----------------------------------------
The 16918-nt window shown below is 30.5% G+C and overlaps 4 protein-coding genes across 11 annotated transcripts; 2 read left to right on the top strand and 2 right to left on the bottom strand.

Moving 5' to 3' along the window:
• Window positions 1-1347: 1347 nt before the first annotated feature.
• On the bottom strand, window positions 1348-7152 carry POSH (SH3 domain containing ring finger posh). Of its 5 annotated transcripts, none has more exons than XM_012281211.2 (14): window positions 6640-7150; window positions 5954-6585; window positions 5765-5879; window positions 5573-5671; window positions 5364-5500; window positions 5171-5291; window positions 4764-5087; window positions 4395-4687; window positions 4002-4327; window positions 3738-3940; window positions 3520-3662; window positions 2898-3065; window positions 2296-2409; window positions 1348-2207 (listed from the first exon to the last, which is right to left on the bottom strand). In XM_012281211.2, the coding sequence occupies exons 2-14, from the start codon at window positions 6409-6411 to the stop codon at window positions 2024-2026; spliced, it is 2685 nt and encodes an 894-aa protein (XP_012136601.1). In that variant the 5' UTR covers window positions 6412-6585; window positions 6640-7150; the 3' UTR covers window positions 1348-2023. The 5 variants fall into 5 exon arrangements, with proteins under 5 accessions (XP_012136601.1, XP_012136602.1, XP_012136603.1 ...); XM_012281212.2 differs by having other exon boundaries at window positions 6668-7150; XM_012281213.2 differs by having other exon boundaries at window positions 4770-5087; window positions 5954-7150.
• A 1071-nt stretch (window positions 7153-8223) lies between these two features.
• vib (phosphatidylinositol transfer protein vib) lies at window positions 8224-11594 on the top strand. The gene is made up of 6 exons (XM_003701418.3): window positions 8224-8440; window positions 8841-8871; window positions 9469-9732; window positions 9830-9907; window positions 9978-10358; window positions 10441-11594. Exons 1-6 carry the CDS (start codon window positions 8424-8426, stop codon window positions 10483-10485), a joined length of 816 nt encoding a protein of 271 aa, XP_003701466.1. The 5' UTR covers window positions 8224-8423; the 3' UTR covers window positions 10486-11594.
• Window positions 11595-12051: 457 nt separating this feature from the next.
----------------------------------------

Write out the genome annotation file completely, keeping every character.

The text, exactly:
The 16918-nt window shown below is 30.5% G+C and overlaps 4 protein-coding genes across 11 annotated transcripts; 2 read left to right on the top strand and 2 right to left on the bottom strand.

Moving 5' to 3' along the window:
• Window positions 1-1347: 1347 nt before the first annotated feature.
• On the bottom strand, window positions 1348-7152 carry POSH (SH3 domain containing ring finger posh). Of its 5 annotated transcripts, none has more exons than XM_012281211.2 (14): window positions 6640-7150; window positions 5954-6585; window positions 5765-5879; window positions 5573-5671; window positions 5364-5500; window positions 5171-5291; window positions 4764-5087; window positions 4395-4687; window positions 4002-4327; window positions 3738-3940; window positions 3520-3662; window positions 2898-3065; window positions 2296-2409; window positions 1348-2207 (listed from the first exon to the last, which is right to left on the bottom strand). In XM_012281211.2, the coding sequence occupies exons 2-14, from the start codon at window positions 6409-6411 to the stop codon at window positions 2024-2026; spliced, it is 2685 nt and encodes an 894-aa protein (XP_012136601.1). In that variant the 5' UTR covers window positions 6412-6585; window positions 6640-7150; the 3' UTR covers window positions 1348-2023. The 5 variants fall into 5 exon arrangements, with proteins under 5 accessions (XP_012136601.1, XP_012136602.1, XP_012136603.1 ...); XM_012281212.2 differs by having other exon boundaries at window positions 6668-7150; XM_012281213.2 differs by having other exon boundaries at window positions 4770-5087; window positions 5954-7150.
• A 1071-nt stretch (window positions 7153-8223) lies between these two features.
• vib (phosphatidylinositol transfer protein vib) lies at window positions 8224-11594 on the top strand. The gene is made up of 6 exons (XM_003701418.3): window positions 8224-8440; window positions 8841-8871; window positions 9469-9732; window positions 9830-9907; window positions 9978-10358; window positions 10441-11594. Exons 1-6 carry the CDS (start codon window positions 8424-8426, stop codon window positions 10483-10485), a joined length of 816 nt encoding a protein of 271 aa, XP_003701466.1. The 5' UTR covers window positions 8224-8423; the 3' UTR covers window positions 10486-11594.
• Window positions 11595-12051: 457 nt separating this feature from the next.